Fruits of the school greenhouse outgrow flowers and vegetables

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For students at Henry County High School, Greenhouse Technology I is a pathway to earning industry certification in plant science. Senior Dillon Edens completed the class for certification but also the opportunity to support the class as a peer tutor and work in the school’s greenhouse.

“I plan to go into landscape design,” Edens said.

Farming teacher and FFA advisor Lindsey Davie is opening the greenhouse to students in the class for its value as a supervised farming experience.

“They’re still working on that,” Davie said of the current students. “We do classrooms and train here (in the greenhouse) too.”

The students’ work in the greenhouse pays off in several ways.

You will receive the curriculum training in greenhouse engineering, but also gain experience in agricultural sales and customer service when the greenhouse is open to the public and offers for sale its variety of flowers such as impatiens, marigolds, geraniums, zenias and cosmos plants, among others, a wide variety of tomato plants, succulents and peppers.

Davie said the class target for annual greenhouse sales is $8,000. For the first two Friday and Saturday weekends this year leading up to Mother’s Day, the greenhouse generated $6,500 in sales.

“Students work on Fridays, and so far I’ve had student work on Saturdays,” Davie said.

One of this year’s bestsellers is the Mosquito plant, which is transplanted into the greenhouse from a parent plant and propagated by its cuttings.

“They get really big and fast,” Davie said of the mosquito-repelling plant.

Depending on how much was sold last week, the greenhouse may or may not be open this Friday and Saturday. But when the greenhouse is open, among the other offerings might be a few $10 pots of wavy petunias or $2 four-packs of Roma tomato plants.

For Davie, 2022 has brought a welcome return to normalcy for the greenhouse, both for curriculum purposes and horticultural sales.

In 2020, students were barred from entering the greenhouse over COVID fears, which meant Davie did the work: “I transplanted every single plant myself.”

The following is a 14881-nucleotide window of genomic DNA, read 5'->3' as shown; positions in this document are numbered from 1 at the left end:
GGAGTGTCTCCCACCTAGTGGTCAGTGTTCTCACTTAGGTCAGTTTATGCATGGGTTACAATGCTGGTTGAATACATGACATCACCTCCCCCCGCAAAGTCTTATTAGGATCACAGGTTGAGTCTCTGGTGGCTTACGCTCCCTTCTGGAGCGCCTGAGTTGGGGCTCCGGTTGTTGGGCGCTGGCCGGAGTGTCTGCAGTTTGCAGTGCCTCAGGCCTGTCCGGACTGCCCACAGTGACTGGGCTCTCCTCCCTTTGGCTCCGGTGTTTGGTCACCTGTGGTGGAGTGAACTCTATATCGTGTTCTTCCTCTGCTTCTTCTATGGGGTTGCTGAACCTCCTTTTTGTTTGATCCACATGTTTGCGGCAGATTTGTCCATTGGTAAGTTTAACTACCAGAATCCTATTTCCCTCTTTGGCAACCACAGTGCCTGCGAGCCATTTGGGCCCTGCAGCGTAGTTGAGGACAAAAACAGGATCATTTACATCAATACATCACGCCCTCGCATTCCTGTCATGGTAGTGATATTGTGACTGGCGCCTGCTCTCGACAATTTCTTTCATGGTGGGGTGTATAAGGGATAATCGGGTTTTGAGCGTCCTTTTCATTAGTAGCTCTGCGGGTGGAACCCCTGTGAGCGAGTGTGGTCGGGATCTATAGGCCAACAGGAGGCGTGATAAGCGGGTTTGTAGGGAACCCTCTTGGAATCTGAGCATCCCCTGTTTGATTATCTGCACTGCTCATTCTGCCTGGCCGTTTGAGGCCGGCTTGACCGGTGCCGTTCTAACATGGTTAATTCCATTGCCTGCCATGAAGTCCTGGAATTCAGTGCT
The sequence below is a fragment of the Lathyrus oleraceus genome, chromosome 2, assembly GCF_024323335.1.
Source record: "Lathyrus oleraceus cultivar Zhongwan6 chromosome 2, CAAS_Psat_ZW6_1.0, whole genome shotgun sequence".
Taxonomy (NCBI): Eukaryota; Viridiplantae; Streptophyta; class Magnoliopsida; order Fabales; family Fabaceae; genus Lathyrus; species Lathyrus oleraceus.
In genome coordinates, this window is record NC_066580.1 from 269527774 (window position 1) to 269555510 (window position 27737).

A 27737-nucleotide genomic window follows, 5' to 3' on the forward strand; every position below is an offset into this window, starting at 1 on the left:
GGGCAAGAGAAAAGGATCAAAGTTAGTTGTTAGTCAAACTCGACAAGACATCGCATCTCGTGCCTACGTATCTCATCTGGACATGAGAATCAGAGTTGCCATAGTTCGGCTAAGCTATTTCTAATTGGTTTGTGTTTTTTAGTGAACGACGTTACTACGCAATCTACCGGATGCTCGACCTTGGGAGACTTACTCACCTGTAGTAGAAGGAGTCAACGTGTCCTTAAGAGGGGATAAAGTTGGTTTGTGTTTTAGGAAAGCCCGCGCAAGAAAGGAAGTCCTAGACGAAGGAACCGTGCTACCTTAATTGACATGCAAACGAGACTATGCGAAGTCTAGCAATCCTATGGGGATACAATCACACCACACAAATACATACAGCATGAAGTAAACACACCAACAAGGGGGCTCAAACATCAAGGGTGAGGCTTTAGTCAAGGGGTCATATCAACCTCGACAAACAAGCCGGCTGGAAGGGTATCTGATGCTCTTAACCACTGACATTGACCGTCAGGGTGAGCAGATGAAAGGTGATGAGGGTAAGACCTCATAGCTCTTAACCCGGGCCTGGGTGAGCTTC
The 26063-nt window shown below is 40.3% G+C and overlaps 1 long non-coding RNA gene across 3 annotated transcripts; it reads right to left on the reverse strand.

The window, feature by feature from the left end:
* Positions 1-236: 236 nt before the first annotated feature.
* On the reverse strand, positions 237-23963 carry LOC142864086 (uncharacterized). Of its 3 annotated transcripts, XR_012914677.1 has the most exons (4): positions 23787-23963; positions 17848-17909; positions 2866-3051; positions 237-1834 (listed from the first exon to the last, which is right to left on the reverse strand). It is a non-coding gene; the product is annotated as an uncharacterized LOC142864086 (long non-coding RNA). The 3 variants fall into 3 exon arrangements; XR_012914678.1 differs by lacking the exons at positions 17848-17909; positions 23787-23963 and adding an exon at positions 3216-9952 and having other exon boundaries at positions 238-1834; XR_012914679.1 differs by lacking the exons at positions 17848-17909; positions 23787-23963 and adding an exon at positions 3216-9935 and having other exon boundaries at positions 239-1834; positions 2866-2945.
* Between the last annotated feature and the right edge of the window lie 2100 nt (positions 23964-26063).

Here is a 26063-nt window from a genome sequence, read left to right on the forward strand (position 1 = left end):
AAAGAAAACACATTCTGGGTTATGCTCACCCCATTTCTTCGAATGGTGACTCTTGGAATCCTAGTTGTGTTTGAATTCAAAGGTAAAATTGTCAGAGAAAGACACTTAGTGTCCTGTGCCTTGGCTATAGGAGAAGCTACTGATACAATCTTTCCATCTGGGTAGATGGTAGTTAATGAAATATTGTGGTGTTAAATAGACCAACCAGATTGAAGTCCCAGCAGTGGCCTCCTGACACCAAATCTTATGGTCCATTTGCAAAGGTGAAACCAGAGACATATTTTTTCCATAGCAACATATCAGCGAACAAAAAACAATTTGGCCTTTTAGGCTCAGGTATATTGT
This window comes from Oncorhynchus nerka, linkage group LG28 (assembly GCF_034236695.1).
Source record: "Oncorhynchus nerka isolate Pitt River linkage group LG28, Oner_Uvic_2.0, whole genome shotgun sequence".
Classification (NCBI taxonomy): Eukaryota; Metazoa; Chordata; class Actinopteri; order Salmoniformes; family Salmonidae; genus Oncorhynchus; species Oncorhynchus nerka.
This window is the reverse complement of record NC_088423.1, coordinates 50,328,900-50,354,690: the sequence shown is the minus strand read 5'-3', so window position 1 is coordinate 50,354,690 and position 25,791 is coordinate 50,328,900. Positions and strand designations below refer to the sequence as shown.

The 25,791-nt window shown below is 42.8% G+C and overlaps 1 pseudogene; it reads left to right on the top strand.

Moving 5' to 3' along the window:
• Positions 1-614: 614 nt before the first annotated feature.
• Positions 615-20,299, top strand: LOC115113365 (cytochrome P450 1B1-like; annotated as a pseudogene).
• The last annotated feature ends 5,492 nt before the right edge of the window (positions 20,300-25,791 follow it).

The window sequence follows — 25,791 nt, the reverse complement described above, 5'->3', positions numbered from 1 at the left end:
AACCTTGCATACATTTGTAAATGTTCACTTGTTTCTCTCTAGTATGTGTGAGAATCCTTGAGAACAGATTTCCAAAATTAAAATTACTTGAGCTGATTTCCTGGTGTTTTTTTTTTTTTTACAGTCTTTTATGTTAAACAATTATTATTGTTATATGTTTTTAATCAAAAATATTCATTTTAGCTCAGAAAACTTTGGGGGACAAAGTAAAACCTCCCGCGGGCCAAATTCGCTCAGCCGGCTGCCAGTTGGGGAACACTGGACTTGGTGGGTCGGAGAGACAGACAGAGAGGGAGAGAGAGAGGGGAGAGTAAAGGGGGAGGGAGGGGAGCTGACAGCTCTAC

Despite the restrictions, the greenhouse continued to grow under Davie’s watchful thumb. Sales were still being made, but in 2021 sales went online via a Google form she posted to Facebook.

Davie has taught in Henry County for 14 years. During her tenure, the greenhouse experience continues to evolve into more than an educational tool and seasonal selling point: it’s a fixture.

“Our community has been very supportive,” said Davie.

She credited several community workers with the program, such as Barbara Gregory, who sells the greenhouse plants at The Tobacco Festival and “got my greenhouse in shape when I was on maternity leave.”

Davie also mentioned Starview Greenhouses who are “always willing to host us for a tour and encourage the students to get involved in horticulture”.

She also referenced the impact the program had on his attraction to previous students to reconnect over time. Among them is a former student, Kyle Atchison, who called to say he was planning to open a greenhouse near her: “He had Mr. Stahl, but our students who are starting their own businesses are the best what we could wish for.”

She also wants her former students to visit the greenhouse when it’s open so she can “meet her kids and see them ‘grow up’ and get plants for their own gardens or homes. It’s great to see!”

For more information and updates about the greenhouse, Davie maintains the Henry County High School Greenhouse Facebook group.

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